Copying code: why programming plagiarism is becoming an issue in Australian institutions


It’s not what people think of first when they hear the word cheating but it’s happening and it’s a problem, writes Turnitin executive, Anna Borek, Director, Academic Partnerships, Turnitin.

Can your institution confidently determine whether the computer programming assignments students have turned in are their own work, a collaborative effort or something they’ve copied without attribution from a third party?

While an essay or report that contains more than a modicum of borrowed material is relatively easy to identify using AI-driven anti-plagiarism software, clocking a student who has utilised plagiarised source code can be a somewhat trickier proposition.

Recent reports from the US suggest programming plagiarism is happening and not infrequently either. According to a 2017 New York Times article, a fifth of students enrolled in computer science at one Ivy League university were suspected of cheating. There’s no reason to think their Australian counterparts would deviate from the trend.

Of course, the ready availability of open source software – code that programmers and businesses are legally able to access and incorporate into their own programs and products – can make it easy, and tempting, for students to utilise the efforts of others. And for some computing students, the collegiate nature of the programming profession complicates matters.  In the real world, programmers typically work in teams to create and enhance applications, meaning it can blur the lines of what’s acceptable and what is not.

So, how can Australian education providers combat programming plagiarism and encourage their computing and ICT students to submit tasks that are entirely their own work? Here are some ways we’ve seen institutions tackle the issue effectively, at home and abroad.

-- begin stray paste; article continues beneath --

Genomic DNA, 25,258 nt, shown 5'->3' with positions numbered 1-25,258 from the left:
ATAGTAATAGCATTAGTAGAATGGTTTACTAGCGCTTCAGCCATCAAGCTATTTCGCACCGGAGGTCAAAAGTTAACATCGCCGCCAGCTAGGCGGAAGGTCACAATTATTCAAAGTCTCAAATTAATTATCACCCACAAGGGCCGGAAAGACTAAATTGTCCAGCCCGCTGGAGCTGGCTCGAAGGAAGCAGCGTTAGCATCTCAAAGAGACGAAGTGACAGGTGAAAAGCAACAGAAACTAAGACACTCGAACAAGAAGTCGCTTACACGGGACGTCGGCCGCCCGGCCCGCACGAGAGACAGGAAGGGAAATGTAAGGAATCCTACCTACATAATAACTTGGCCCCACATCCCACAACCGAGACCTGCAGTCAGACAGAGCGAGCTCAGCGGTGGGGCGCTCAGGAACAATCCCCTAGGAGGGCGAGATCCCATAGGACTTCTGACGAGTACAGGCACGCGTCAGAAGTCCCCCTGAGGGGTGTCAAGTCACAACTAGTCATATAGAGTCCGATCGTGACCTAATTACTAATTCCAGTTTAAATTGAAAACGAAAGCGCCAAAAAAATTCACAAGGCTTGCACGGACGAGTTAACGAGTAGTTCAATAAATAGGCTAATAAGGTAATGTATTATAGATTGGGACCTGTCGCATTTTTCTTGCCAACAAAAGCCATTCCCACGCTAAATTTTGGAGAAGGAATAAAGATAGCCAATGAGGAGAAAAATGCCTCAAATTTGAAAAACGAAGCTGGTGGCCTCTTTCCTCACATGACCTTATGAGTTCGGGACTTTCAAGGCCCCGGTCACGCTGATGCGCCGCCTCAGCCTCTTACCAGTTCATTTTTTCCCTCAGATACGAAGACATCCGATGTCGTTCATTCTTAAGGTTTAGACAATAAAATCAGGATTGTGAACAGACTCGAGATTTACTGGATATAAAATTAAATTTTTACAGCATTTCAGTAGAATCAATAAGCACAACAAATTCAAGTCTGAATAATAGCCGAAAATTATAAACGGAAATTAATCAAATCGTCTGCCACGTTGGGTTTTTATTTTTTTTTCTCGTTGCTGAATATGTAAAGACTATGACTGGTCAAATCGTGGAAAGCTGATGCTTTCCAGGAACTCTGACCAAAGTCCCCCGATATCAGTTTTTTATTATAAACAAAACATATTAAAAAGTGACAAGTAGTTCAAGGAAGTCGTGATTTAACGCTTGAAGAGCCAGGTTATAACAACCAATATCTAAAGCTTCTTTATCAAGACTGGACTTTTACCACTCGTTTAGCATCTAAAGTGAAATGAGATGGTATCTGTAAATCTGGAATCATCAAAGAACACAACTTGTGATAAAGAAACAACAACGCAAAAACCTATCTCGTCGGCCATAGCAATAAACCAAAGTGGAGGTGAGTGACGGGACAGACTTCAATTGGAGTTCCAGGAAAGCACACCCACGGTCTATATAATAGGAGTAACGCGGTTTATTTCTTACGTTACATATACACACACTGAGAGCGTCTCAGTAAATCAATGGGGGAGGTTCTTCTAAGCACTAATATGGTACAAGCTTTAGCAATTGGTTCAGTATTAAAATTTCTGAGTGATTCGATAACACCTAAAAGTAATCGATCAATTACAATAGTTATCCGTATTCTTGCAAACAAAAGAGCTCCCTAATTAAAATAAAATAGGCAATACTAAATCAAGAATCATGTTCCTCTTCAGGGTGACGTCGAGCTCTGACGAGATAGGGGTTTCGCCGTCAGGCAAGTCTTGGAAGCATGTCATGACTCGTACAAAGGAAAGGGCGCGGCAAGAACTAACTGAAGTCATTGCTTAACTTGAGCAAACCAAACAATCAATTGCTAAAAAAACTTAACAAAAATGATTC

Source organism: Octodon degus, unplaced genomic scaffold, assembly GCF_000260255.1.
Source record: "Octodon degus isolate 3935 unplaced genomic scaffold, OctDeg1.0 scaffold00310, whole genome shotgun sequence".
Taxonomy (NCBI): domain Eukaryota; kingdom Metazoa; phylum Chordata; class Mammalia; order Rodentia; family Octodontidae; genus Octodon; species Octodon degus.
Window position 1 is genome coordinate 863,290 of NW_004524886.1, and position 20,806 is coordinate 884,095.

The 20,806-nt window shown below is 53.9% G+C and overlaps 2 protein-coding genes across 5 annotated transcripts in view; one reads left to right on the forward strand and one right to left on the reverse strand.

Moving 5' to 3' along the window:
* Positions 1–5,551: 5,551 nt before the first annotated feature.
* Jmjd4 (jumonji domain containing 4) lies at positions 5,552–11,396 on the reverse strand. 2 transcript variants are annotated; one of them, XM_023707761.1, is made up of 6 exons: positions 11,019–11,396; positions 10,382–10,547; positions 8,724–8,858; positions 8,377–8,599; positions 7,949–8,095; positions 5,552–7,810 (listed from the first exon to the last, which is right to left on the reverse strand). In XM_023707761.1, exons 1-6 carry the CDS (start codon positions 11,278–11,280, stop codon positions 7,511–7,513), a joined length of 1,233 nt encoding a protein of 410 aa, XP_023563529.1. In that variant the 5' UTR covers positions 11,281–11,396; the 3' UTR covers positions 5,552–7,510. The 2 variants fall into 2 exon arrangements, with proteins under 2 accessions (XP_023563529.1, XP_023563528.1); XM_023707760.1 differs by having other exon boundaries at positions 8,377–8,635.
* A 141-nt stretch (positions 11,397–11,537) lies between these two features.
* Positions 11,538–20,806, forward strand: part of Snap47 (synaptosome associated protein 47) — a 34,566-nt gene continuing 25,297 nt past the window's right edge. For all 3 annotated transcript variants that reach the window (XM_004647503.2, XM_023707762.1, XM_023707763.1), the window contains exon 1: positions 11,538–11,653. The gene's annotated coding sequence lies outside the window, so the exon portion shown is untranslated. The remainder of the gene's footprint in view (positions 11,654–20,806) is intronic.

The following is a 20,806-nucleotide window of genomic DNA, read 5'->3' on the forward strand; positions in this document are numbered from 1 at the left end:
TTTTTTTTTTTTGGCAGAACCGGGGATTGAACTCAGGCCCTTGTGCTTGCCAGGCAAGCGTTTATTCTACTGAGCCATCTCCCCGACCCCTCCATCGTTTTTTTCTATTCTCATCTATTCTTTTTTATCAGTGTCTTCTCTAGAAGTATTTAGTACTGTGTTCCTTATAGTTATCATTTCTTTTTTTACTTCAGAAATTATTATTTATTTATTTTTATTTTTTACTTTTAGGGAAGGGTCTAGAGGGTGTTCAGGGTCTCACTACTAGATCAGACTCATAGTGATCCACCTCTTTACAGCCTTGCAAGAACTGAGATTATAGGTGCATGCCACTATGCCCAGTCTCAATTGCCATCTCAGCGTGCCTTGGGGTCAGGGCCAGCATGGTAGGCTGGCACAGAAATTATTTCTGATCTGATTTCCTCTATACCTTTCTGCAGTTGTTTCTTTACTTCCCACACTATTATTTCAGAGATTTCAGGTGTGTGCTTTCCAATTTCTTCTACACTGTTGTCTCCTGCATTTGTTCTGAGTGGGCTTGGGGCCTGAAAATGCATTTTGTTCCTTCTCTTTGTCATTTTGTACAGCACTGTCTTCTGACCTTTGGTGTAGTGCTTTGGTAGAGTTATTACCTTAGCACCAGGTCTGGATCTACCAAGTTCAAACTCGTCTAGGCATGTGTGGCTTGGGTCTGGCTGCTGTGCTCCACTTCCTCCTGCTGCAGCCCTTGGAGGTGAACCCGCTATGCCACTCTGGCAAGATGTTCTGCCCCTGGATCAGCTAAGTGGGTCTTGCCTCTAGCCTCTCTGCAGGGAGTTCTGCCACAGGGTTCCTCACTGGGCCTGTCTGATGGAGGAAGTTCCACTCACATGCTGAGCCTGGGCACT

Clear cut policies

Whether students are writing essays, sitting exams or crunching code, creating a culture of integrity begins with defining what the rules are, and the consequences that will ensue, should students fail to follow them. Developing a comprehensive academic integrity policy which clearly defines your position on the use of externally developed code, delineate the lines and makes it easier for students to determine whether their actions could see them end up in hot water.

Model the right methods

Students are more likely to produce original work if educators demonstrate how it’s done. Conducting brainstorming sessions and design workshops in which classes are taught to plan and produce their own projects can inspire students to strike out for themselves and deter them from taking illicit shortcuts, by colluding with classmates or utilising the work of others.

Provide frequent feedback

Research shows students are less likely to commit academic misconduct if they feel connected to their learning institution, and their teachers and tutors. Implementing frequent feedback loops can help to create a supportive culture which encourages them to strive for academic excellence and to request help if they need it, to keep up with coursework and assessments. Breaking coding assignments into stages and setting deadlines for each stage gives educators a chance to provide constructive feedback, and students an opportunity to seek additional support if they’re struggling.

Tools to promote academic integrity

AI-driven software can play a vital role in discouraging instances of academic misconduct, including collusion and ‘code copying’. Adopting a platform that reviews student-created software for code similarities deters would-be programming plagiarists and sends a strong signal that taking credit for the work of others will not be tolerated or slip under the radar

Promoting excellence and honesty across the institution

A reputation for academic integrity is rarely acquired by accident. That’s why Australian institutions which are committed to promulgating the values of fairness, honesty and respect for learning should continue to invest in programs and practices which promote that integrity throughout the learning journey. Doing so reinforces the message that it matters, in every department, school and subject, computer science included.


Anna Borek, Director, Academic Partnerships, Turnitin


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